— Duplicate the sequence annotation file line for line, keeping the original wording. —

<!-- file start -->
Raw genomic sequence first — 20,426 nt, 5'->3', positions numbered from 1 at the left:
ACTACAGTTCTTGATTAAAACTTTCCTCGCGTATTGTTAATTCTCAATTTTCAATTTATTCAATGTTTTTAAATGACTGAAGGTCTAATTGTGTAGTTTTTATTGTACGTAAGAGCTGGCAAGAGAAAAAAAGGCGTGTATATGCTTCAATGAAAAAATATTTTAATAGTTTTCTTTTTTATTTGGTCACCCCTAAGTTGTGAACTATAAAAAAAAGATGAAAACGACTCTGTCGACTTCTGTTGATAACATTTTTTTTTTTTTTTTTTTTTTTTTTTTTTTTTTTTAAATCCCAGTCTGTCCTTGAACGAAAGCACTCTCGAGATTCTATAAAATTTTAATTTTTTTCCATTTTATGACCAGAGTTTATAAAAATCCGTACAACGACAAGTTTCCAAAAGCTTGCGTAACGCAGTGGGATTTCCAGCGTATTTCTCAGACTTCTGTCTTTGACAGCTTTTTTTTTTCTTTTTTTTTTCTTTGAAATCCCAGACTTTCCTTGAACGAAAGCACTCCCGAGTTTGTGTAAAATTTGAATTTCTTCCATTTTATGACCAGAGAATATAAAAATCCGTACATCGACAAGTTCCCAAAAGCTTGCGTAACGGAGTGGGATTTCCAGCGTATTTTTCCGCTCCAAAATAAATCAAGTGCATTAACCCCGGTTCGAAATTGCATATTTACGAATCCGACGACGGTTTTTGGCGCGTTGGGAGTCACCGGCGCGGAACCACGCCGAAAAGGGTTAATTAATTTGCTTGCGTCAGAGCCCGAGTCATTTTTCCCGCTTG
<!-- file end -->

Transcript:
Raw genomic sequence first — 20,426 nt, 5'->3', positions numbered from 1 at the left:
ACTACAGTTCTTGATTAAAACTTTCCTCGCGTATTGTTAATTCTCAATTTTCAATTTATTCAATGTTTTTAAATGACTGAAGGTCTAATTGTGTAGTTTTTATTGTACGTAAGAGCTGGCAAGAGAAAAAAAGGCGTGTATATGCTTCAATGAAAAAATATTTTAATAGTTTTCTTTTTTATTTGGTCACCCCTAAGTTGTGAACTATAAAAAAAAGATGAAAACGACTCTGTCGACTTCTGTTGATAACATTTTTTTTTTTTTTTTTTTTTTTTTTTTTTTTTTTTAAATCCCAGTCTGTCCTTGAACGAAAGCACTCTCGAGATTCTATAAAATTTTAATTTTTTTCCATTTTATGACCAGAGTTTATAAAAATCCGTACAACGACAAGTTTCCAAAAGCTTGCGTAACGCAGTGGGATTTCCAGCGTATTTCTCAGACTTCTGTCTTTGACAGCTTTTTTTTTTCTTTTTTTTTTCTTTGAAATCCCAGACTTTCCTTGAACGAAAGCACTCCCGAGTTTGTGTAAAATTTGAATTTCTTCCATTTTATGACCAGAGAATATAAAAATCCGTACATCGACAAGTTCCCAAAAGCTTGCGTAACGGAGTGGGATTTCCAGCGTATTTTTCCGCTCCAAAATAAATCAAGTGCATTAACCCCGGTTCGAAATTGCATATTTACGAATCCGACGACGGTTTTTGGCGCGTTGGGAGTCACCGGCGCGGAACCACGCCGAAAAGGGTTAATTAATTTGCTTGCGTCAGAGCCCGAGTCATTTTTCCCGCTTG